MEXICO – Jennifer Foster is grateful for SAD 43’s after-school program.

“It allows me to work and it’s very well done,” she said Thursday afternoon as her two children and dozens of others participated in the annual Lights On celebration that honors after school programs all across the country.

Tammy Schmersal Burgess feels the same.

“It’s good for parents who work, and Makayla gets extra help with her homework and plays a little. I know where she is. I know she is safe,” she said.

The district’s after school program, now in its fifth year, offers tutoring help for youngsters in grades 3-8 who may be struggling academically, a healthy snack, then an hour or so of fun activities four afternoons a week, said Allie Burke, director of the program. It is funded by a federal 21st Century Community Learning Center grant. If federal money is available, she hopes to apply for a grant to continue the program after next August.

Although the program is aimed toward children who need extra help, any child in the district in grades 3-8 may participate.

Youngsters may participate in art projects, bowling, martial arts, Greater Rumford Community Center offerings and other activities.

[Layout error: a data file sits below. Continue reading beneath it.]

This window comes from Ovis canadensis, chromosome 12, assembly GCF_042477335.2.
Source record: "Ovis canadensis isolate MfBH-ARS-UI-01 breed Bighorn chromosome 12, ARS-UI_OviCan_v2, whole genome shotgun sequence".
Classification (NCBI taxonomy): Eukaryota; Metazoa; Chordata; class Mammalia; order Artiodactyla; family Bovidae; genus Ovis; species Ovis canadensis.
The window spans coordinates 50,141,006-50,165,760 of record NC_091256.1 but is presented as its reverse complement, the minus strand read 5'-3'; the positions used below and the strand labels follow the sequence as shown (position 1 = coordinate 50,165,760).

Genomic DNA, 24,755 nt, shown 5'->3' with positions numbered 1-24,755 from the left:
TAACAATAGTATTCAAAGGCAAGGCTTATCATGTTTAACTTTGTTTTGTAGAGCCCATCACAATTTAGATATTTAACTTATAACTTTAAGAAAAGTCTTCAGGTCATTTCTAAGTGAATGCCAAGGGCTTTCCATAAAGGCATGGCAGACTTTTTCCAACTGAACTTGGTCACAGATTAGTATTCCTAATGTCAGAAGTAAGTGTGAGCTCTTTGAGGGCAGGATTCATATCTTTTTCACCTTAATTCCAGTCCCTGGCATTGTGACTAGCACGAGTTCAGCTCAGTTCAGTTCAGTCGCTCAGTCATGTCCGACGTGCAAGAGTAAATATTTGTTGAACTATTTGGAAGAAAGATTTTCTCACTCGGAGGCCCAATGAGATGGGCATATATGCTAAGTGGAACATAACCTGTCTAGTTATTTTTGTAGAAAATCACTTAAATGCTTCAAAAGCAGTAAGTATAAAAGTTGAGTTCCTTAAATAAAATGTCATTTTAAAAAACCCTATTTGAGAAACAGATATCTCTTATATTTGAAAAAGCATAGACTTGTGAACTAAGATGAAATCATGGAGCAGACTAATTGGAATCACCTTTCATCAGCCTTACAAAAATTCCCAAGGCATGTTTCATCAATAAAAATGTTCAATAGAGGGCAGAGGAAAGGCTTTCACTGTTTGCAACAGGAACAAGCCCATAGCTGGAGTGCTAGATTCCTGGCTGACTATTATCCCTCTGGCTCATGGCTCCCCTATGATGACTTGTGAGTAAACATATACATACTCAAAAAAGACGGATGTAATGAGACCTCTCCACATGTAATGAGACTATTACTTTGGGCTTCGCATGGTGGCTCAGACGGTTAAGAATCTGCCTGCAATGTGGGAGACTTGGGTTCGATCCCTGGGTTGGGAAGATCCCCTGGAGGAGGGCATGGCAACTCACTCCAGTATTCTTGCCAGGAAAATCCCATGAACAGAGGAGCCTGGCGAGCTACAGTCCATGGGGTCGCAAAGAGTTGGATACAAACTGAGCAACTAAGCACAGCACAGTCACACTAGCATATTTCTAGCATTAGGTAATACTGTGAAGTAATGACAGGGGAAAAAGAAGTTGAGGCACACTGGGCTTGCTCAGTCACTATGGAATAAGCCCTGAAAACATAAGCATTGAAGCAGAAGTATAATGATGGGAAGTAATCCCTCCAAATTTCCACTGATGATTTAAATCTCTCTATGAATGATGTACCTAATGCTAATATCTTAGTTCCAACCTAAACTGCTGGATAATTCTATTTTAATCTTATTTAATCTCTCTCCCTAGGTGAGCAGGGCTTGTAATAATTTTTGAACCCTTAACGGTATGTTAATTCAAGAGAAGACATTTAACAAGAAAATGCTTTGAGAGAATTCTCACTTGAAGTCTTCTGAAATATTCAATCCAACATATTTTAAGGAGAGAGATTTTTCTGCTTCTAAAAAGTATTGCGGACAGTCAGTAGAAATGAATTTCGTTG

The annual Lights On event draws awareness to the importance of after school programs for children who can get academic help and be safe, said Burke.

This year, children and some parents, dressed up for Halloween, painted pumpkins, played games, baked cookies, and shared in a spaghetti supper.

Past Lights On events have included an afternoon at the Greater Rumford Community Center and a presentation on birds of prey by the Chewonki Foundation of Wiscasset, among other things.

Makayla Burgess, a fourth-grader, dressed up as a baby. She wore flannel pajamas, and carried a giant-sized bottle and a fluffy, stuffed pink cat.

She has been a participant for two years and likes the chance to get her homework done.

“I like art, like drawing animals, and bowling,” said the 10-year-old, who has two bunnies and a kitty at home.

Travis Pelletier, a sixth-grader who was busy in the “Witch’s Kitchen” helping the witch, also known as Angela Harvey, who is the program’s assistant director, make cookies.

“I like to play games and get help with my homework,” he said as he rolled out the sugar cookie dough.


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